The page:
Judgment No. 3876
The complaint is dismissed.
The complainant requests the payment, after his death, of a pension for a surviving spouse to his wife and of an orphan’s pension to two children of whom he claims to be the biological father. He also claims allowances for dependent children.
The complainant has requested the convening of a hearing, but in view of the abundant and sufficiently clear submissions and evidence produced by the parties, the Tribunal considers that it is fully informed about the case and does not therefore deem it necessary to hold such a hearing.
According to the Tribunal’s case law, it is not for the Tribunal to make such declarations (see Judgments 1546, under 3, 2299, under 5, 2649, under 6, or 3764, under 3).
ILOAT Judgment(s): 1546, 2299, 2649, 3764
declaration of law
[I]t was incumbent upon [the complainant] submit to the Tribunal in the course of the proceedings any evidence he considers to be material in support of his case (see Judgments 1248, under 7, and 3678, under 8).
ILOAT Judgment(s): 1248, 3678
According to the Tribunal’s case law, “[o]rdinarily, the process of decision-making involves a series of steps or findings which lead to a final decision. Those steps or findings do not constitute a decision, much less a final decision. They may be attacked as part of a challenge to the final decision, but they themselves cannot be the subject of a complaint to the Tribunal” (see Judgment 2366, under 16, confirmed in Judgments 3433, under 9, 3512, under 3, and 3700, under 14).
ILOAT Judgment(s): 2366, 3433, 3512, 3700
final decision; step in the procedure
It should also be noted that it is clearly not the Tribunal’s role to identify “any [...] objective evidence [...] proving [the complainant’s] paternity”, as he requests, since the Tribunal cannot provide the parties with legal or expert opinions.
competence of tribunal
Regarding the claim relating to the payment of a surviving spouse’s pension, the Tribunal notes that under Article II 5.08 of the Rules of the CERN Pension Fund, “a marriage to a beneficiary of a retirement pension taking place on or after 1 August 2006 shall not give rise to entitlement to a surviving spouse’s pension”. It follows from this provision that the complainant’s marriage on 24 October 2011 did not confer any entitlement to a surviving spouse’s pension.
The complainant contends that this provision, which was adopted in December 2005, does not apply to him as it would breach his acquired rights. The Tribunal draws attention to the fact that international organisations’ staff members do not have any right to have all the conditions of employment or retirement laid down in the provisions of the staff rules and regulations in force at the time of their recruitment applied to them throughout their career and retirement. Most of those conditions can be altered during or after an employment relationship as a result of amendments to those provisions.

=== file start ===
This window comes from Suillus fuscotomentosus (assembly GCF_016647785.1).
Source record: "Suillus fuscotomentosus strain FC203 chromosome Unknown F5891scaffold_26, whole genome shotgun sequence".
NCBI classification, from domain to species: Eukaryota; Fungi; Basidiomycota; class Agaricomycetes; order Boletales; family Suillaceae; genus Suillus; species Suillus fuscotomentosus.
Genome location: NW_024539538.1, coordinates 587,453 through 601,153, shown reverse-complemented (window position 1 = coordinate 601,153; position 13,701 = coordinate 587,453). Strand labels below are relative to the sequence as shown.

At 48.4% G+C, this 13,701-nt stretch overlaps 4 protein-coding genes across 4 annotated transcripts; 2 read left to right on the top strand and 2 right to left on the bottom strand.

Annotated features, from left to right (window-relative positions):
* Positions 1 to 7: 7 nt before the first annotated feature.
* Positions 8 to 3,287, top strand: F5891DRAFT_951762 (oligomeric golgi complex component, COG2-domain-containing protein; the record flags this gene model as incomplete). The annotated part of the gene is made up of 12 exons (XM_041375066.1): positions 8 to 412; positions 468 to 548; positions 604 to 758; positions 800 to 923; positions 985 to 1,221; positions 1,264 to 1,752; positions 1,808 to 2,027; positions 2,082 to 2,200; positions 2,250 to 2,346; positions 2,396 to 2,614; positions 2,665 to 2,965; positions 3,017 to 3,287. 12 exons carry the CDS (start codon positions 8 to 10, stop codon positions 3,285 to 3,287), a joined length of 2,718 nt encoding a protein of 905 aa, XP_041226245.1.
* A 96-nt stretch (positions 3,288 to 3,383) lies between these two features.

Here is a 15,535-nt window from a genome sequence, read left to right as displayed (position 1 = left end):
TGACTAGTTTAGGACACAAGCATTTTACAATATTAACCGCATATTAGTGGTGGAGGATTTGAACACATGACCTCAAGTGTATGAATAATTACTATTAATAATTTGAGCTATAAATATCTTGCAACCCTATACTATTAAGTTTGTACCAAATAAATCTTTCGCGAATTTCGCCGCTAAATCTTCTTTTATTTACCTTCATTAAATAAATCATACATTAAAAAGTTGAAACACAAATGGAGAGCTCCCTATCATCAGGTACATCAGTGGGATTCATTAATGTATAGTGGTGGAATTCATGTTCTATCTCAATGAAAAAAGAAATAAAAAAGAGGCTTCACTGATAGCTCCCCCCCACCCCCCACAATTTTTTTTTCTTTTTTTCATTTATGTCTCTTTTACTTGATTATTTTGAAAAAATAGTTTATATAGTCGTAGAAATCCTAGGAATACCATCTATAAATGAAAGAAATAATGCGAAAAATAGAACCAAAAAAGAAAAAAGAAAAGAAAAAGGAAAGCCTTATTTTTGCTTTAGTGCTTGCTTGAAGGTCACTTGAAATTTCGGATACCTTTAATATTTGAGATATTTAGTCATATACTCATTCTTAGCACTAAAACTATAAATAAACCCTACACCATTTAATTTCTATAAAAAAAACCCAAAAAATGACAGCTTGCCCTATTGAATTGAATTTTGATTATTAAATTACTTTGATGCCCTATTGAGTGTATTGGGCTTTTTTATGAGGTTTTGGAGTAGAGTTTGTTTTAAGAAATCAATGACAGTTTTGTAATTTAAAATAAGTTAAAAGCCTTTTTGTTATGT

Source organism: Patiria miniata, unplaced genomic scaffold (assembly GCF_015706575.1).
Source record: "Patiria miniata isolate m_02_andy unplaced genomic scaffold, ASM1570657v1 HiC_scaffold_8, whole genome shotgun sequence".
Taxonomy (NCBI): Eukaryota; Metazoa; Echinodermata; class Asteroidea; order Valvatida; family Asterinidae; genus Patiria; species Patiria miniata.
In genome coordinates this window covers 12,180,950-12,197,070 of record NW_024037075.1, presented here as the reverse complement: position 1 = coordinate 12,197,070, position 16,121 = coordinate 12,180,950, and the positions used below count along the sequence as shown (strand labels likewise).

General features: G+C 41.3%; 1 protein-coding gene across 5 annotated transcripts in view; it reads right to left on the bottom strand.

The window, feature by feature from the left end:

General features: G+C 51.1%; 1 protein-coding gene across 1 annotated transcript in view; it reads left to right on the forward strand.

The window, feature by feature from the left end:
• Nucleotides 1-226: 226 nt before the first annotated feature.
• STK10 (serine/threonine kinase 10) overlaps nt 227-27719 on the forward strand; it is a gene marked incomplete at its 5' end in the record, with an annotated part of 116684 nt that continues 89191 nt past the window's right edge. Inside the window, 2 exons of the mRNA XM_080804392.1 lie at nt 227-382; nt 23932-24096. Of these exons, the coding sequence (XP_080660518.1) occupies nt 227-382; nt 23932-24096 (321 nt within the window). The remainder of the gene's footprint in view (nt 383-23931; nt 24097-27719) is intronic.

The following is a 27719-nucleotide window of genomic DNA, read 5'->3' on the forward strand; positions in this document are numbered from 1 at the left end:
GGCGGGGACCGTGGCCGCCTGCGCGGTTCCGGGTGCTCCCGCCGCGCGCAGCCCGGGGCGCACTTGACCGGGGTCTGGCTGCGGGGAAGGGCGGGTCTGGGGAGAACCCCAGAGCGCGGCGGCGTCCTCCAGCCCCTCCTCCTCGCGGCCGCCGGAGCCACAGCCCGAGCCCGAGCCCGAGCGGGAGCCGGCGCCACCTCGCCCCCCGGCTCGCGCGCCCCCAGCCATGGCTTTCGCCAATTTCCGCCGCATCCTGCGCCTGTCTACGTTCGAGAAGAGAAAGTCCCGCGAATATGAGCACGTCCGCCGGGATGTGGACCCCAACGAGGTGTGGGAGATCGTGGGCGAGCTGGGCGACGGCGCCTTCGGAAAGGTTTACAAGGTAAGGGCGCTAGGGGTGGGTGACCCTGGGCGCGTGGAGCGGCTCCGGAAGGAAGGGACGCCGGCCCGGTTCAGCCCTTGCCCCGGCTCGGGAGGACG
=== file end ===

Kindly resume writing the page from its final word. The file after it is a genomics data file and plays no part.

Of course the position is different if, having regard to the nature and importance of the provision in question, the complainant has an acquired right to its continued application. However, according to the case law established for example in Judgment 61, clarified in Judgment 832 and confirmed in Judgment 986, the amendment of a provision governing an official’s situation to her or his detriment constitutes a breach of an acquired right only when such an amendment adversely affects the balance of contractual obligations, or alters fundamental terms of employment in consideration of which the official accepted an appointment, or which subsequently induced her or him to stay on. In order for there to be a breach of an acquired right, the amendment to the applicable text must therefore relate to a fundamental and essential term of employment within the meaning of Judgment 832 (in this connection see also Judgments 2089, 2682, 2986 or 3135).
The possibility for a spouse whom the official has married after his retirement to benefit from a surviving spouse’s pension cannot be viewed as fulfilling that condition, and it is clear that the amendment in this regard did not adversely affect the balance of contractual relations. Nor did it alter fundamental terms of employment in consideration of which the complainant accepted an appointment with the Organization in 1962, or which subsequently induced him to pursue his career there.
It follows from the foregoing that this claim must be dismissed, without there being any need to rule on the merits of the objection to receivability raised by CERN on this point.
ILOAT Judgment(s): 61, 832, 986, 2089, 2682, 2986, 3135
acquired right; survivor's benefit
acquired right; pension; complaint dismissed